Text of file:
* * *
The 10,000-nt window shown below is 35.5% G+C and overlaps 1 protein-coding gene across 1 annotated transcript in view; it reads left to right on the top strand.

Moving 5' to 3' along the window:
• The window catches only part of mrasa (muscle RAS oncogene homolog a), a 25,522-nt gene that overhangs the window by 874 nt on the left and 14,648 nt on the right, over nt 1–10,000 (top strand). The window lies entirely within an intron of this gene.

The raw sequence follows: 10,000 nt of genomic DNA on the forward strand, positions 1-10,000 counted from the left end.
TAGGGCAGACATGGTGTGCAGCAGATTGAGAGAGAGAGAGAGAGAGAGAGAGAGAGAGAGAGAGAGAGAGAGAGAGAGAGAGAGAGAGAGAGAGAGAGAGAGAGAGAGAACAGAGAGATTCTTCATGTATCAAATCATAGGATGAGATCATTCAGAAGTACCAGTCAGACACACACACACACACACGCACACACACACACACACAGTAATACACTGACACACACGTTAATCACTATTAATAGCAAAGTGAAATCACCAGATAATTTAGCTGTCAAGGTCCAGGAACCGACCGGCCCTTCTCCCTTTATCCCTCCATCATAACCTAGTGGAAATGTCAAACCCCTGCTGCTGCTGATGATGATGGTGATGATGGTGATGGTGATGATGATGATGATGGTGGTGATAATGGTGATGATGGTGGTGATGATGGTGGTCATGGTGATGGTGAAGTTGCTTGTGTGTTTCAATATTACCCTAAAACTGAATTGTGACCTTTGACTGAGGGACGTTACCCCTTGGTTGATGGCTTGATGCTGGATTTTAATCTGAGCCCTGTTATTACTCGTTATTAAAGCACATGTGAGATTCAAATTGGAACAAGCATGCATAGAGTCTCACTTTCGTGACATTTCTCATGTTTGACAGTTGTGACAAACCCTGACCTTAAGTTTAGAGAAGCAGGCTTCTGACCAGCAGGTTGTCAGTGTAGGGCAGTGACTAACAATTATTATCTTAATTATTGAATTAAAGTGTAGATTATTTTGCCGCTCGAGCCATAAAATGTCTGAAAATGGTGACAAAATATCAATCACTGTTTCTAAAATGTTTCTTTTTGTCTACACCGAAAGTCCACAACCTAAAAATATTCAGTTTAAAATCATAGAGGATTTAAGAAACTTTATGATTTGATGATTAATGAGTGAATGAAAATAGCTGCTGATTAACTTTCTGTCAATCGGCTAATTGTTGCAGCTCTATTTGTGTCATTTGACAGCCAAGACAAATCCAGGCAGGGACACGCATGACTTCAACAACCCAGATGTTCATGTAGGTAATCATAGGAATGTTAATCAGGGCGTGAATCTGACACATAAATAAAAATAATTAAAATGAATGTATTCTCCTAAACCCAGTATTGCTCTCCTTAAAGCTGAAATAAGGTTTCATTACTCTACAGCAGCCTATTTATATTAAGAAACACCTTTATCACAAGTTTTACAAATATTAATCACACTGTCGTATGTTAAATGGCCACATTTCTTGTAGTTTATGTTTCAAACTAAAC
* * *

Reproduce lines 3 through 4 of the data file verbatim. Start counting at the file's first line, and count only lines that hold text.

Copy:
• The window catches only part of mrasa (muscle RAS oncogene homolog a), a 25,522-nt gene that overhangs the window by 874 nt on the left and 14,648 nt on the right, over nt 1–10,000 (top strand). The window lies entirely within an intron of this gene.

The raw sequence follows: 10,000 nt of genomic DNA on the forward strand, positions 1-10,000 counted from the left end.